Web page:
Helmet lawsDid you know that one in five motorcycle crashes results in head or neck injuries for the rider?
Wearing a proper motorcycle safety helmet is one of the most important factors in preventing or reducing these injuries.
The law requires motorcycle operators and passengers to wear an approved motorcycle safety helmet. Operators must ensure all passengers younger than 16 wear an approved motorcycle safety helmet. The helmet laws also apply to limited-speed motorcycles. An exception is made for people of the Sikh religion with unshorn hair who wear full turbans.
Failure to meet these requirements may result in a fine and seizure of any non-compliant helmet (such as novelty beanies). Failure to produce a helmet for inspection is also an offence.
A motorcycle safety helmet must meet one of the following safety standards:
DOT: conformance with Federal Motor Vehicle Safety Standard No. 218; Motorcycle helmets (United States of America), also known as FMVSS 218 (49CFR571.218).
Snell M2005 or Snell M2010: certification in accordance with the Snell Memorial Foundation 2005 or 2010 Standard for Protective Headgear for Use with Motorcycles and Other Motorized Vehicles.
ECE: approved in accordance with the United Nations Economic Commission for Europe (ECE) ECE Regulation No. 22.
Your safety helmet must display the proper label—DOT, Snell and ECE helmet standards each contain specific labelling requirements.
Checklist for buying a helmet
Choose a helmet that meets DOT, Snell or ECE helmet safety standards.
Be sure it displays the proper label and meets safety-helmet labelling requirements.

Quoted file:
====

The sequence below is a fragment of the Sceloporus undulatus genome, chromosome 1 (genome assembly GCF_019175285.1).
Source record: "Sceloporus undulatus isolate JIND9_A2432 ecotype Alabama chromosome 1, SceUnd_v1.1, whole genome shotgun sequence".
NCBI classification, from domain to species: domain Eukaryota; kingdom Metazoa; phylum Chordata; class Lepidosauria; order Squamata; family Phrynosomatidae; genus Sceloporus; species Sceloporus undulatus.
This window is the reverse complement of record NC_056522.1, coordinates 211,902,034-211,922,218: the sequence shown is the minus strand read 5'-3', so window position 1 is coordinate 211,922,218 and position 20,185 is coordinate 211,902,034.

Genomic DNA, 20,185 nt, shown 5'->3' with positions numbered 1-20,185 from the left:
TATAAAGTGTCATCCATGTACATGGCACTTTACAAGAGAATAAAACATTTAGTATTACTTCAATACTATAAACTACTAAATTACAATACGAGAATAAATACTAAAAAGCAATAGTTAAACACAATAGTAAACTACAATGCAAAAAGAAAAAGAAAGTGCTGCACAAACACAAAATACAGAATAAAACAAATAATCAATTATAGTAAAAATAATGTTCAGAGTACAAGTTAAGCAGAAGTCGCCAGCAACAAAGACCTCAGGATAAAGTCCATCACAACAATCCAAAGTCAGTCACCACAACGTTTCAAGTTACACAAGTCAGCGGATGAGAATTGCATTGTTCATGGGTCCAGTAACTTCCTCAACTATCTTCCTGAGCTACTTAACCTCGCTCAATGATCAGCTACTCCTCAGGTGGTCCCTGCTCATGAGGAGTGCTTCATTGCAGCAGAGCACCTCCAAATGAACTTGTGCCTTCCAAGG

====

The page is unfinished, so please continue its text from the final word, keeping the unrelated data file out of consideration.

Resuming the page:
A full-face helmet provides the best protection in a collision as well as protection from wind, dust, rain, insects and debris. It's the only type that protects the face.
Be seen. Choose a bright colour (white makes you more visible). Add reflective tape to the sides and back for greater visibility.
Go for fit. Your helmet should feel snug around the entire head. Wear it for 10 to 15 minutes in the store to ensure no pressure points develop which can cause headaches while riding. Be aware that the padding may compress over time and the fit may become looser.
The helmet chin strap is important. It keeps the helmet on your head if you're in a crash. Check the chin strap mechanism. Make sure it's easy to fasten, release and adjust. Be sure it can be fastened securely.
Avoid buying a used helmet. It may have been in a crash and the damage may not be obvious.
Already own a helmet? You should replace it if it's been dropped, in a crash or showing signs of wear.
B.C.'s motorcycle seating laws promote rider and passenger safety.
The law requires that:
The operator of a motorcycle must be seated astride the driver's seat.
Passengers must be seated behind the operator astride the passenger's seat with their feet on footpegs or the floorboards, or be properly seated in a side car.
As the motorcycle operator, you're responsible to ensure passengers younger than 16 are properly seated. Any passengers, including children, who can't reach footpegs are not permitted to ride as passengers on your motorcycle. Failure to comply with seating laws may result in a fine or vehicle impoundment.
For more information on helmet laws, labelling requirements and seating laws, go to Goverment of B.C. website.
Fines and penalty point information is available on icbc.com.